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Doctor insights on: Explain Briefly About Retinal Artery Occlusion

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Explain briefly about retinal artery occlusion?

Explain briefly about retinal artery occlusion?

See a retina special: A blocked retinal artery (usually from an embolus that traveled from somewhere else in the body like the carotid artery or the heart) can lead to vision loss. It could be a branch or the central retinal artery. There are no good treatment, but a systemic workup to look for the source is required (carotid ultrasound and echocardiogram). A rarer cause is giant cell arteritis. ...Read more

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Obstruction (Definition)

Anything that creates a blockage of the intestinal tract. You may think of the intestinal tract (stomach, small bowel, large bowel) as somewhat akin to a garden hose. If you kink the garden hose, or twist it, or block it inside, you have created an "obstruction". Most obstructions are a results of previous surgery and most of these ...Read more


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Is central retinal artery occlusion correctible, and if so, then how much time do you have?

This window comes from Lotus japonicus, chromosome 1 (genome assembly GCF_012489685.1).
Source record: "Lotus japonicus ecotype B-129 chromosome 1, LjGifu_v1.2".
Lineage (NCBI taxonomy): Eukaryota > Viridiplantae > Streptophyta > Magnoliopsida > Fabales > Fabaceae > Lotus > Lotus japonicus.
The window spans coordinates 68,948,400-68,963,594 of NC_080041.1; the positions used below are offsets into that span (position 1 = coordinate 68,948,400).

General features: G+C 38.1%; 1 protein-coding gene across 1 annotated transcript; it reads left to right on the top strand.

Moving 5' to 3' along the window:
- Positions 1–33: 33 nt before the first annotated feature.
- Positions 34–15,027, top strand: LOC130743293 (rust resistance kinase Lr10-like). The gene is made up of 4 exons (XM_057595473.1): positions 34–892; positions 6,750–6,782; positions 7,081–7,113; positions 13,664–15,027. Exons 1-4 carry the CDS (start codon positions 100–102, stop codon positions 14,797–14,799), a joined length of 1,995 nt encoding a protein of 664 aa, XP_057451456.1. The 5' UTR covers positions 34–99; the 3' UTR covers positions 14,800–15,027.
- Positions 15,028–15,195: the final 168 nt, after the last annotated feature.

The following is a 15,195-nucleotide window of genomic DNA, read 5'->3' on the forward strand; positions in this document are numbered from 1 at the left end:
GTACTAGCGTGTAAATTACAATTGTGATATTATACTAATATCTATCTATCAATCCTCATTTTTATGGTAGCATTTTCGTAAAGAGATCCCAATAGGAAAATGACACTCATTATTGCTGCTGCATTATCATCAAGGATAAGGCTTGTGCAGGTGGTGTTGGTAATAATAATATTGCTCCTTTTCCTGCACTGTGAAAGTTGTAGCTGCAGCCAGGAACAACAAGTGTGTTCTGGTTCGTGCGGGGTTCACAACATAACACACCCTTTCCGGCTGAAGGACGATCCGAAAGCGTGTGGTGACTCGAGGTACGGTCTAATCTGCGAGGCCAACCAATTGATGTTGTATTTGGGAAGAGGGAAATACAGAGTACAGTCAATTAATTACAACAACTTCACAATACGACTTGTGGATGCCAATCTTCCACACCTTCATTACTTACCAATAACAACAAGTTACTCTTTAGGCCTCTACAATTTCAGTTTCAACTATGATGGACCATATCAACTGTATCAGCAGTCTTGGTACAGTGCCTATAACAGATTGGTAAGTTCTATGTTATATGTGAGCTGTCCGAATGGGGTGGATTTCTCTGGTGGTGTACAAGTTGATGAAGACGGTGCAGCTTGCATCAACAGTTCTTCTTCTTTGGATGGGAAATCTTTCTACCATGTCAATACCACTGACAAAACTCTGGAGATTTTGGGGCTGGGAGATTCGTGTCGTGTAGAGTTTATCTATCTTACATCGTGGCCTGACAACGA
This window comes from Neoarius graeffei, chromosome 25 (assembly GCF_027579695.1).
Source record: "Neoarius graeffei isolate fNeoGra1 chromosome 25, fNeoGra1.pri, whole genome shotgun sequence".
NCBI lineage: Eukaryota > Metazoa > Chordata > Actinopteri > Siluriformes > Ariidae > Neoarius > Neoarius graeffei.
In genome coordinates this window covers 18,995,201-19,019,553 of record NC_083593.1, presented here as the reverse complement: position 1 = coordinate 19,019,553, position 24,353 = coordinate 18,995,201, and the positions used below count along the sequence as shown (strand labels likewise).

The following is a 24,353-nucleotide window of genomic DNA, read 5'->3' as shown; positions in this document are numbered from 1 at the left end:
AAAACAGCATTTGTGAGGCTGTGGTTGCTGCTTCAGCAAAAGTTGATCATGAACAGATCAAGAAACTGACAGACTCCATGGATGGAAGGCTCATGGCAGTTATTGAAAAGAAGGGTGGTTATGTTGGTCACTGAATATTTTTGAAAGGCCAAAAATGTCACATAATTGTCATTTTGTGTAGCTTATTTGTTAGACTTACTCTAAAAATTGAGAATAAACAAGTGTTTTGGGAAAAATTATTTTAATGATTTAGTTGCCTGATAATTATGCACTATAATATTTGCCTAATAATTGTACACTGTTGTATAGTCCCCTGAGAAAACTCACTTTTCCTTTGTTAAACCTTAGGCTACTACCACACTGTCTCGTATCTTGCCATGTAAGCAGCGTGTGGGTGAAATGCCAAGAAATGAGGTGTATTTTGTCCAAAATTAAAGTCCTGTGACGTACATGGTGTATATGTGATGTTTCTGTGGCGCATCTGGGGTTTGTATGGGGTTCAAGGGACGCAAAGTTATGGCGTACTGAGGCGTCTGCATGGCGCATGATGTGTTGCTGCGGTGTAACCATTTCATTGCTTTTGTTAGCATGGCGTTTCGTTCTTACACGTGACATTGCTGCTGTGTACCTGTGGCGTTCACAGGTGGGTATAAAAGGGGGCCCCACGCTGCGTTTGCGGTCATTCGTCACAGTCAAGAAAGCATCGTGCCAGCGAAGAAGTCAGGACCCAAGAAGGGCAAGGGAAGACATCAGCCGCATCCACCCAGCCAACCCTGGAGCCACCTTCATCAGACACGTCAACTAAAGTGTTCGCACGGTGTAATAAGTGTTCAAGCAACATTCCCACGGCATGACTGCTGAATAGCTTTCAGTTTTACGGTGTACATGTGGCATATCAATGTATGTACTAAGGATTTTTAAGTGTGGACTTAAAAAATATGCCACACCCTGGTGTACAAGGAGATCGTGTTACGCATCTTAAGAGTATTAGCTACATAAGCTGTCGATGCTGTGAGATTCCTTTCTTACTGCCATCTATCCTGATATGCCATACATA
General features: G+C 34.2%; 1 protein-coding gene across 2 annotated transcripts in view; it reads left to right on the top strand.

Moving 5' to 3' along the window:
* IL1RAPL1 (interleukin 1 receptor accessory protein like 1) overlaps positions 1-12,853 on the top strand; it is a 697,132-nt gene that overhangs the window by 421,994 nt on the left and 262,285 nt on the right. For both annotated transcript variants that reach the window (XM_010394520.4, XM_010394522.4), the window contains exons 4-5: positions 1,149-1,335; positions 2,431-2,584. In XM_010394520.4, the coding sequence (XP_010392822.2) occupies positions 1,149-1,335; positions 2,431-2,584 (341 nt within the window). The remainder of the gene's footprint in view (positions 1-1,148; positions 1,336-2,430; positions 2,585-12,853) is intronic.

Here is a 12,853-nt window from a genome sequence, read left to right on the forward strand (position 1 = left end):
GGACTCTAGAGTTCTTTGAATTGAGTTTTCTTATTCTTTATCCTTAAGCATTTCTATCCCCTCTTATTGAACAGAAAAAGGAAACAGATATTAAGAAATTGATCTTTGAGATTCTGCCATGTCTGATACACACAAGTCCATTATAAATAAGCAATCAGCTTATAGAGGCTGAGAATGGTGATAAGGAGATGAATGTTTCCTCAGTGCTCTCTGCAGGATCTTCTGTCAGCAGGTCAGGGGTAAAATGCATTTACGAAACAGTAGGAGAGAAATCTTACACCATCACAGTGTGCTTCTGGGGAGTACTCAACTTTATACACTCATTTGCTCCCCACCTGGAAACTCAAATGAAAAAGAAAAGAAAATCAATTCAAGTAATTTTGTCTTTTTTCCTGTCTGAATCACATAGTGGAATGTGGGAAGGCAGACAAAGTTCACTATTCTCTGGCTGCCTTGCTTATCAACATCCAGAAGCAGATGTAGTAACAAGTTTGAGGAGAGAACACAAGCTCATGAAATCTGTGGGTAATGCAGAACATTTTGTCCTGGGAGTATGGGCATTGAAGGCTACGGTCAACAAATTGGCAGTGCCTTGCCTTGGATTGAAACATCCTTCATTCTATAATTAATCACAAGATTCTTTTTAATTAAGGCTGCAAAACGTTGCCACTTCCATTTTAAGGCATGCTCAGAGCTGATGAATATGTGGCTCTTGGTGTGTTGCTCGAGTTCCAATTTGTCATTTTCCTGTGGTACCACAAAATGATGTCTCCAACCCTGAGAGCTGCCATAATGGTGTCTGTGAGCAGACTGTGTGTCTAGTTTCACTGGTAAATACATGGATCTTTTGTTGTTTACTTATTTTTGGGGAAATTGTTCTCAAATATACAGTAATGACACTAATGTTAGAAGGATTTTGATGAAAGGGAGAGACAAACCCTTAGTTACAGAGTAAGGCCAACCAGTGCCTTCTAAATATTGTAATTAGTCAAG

Is central retinal artery occlusion correctible, and if so, then how much time do you have?

Not correctable : Occlusion of the vessel can occur from a plaque, clot, emboli, irregular heart beat, etc. Eye can worsen (glaucoma/pain) even if vision improves some, which is rare. The important task to do is to prevent more events in eyes and brain, see your family doctor to determine what caused this occlusion. ...Read more

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Can you give me suggestion: any treatment/surgery for central retinal artery occlusion?

Medical evaluation: Most importantly, you must get an immediate, comprehensive medical evaluation to find possible causes and treat them. This is not a purely ocular problem - the underlying causes must be found. As far as visual recovery is concerned, certain treatments, such as hyperbaric oxygen and intraocular pressure lowering, can help if done very promptly. ...Read more